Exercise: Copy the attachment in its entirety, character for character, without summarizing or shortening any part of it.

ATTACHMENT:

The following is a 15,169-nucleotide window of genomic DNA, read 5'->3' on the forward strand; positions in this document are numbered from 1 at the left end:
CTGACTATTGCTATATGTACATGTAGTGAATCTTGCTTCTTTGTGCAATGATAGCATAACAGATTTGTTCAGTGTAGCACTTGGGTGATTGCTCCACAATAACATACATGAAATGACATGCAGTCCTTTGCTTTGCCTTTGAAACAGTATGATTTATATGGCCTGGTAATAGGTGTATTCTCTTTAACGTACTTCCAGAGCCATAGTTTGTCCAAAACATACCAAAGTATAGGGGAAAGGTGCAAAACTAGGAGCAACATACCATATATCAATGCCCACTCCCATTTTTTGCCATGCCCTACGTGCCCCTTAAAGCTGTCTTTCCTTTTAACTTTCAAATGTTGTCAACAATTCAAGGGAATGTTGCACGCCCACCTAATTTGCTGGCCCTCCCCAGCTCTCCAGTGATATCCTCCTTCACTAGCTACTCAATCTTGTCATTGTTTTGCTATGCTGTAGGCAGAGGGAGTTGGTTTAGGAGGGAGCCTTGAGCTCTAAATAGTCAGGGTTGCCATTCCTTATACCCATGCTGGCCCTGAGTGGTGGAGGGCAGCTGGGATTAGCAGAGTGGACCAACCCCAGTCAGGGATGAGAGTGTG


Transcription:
The following is a 15,169-nucleotide window of genomic DNA, read 5'->3' on the forward strand; positions in this document are numbered from 1 at the left end:
CTGACTATTGCTATATGTACATGTAGTGAATCTTGCTTCTTTGTGCAATGATAGCATAACAGATTTGTTCAGTGTAGCACTTGGGTGATTGCTCCACAATAACATACATGAAATGACATGCAGTCCTTTGCTTTGCCTTTGAAACAGTATGATTTATATGGCCTGGTAATAGGTGTATTCTCTTTAACGTACTTCCAGAGCCATAGTTTGTCCAAAACATACCAAAGTATAGGGGAAAGGTGCAAAACTAGGAGCAACATACCATATATCAATGCCCACTCCCATTTTTTGCCATGCCCTACGTGCCCCTTAAAGCTGTCTTTCCTTTTAACTTTCAAATGTTGTCAACAATTCAAGGGAATGTTGCACGCCCACCTAATTTGCTGGCCCTCCCCAGCTCTCCAGTGATATCCTCCTTCACTAGCTACTCAATCTTGTCATTGTTTTGCTATGCTGTAGGCAGAGGGAGTTGGTTTAGGAGGGAGCCTTGAGCTCTAAATAGTCAGGGTTGCCATTCCTTATACCCATGCTGGCCCTGAGTGGTGGAGGGCAGCTGGGATTAGCAGAGTGGACCAACCCCAGTCAGGGATGAGAGTGTG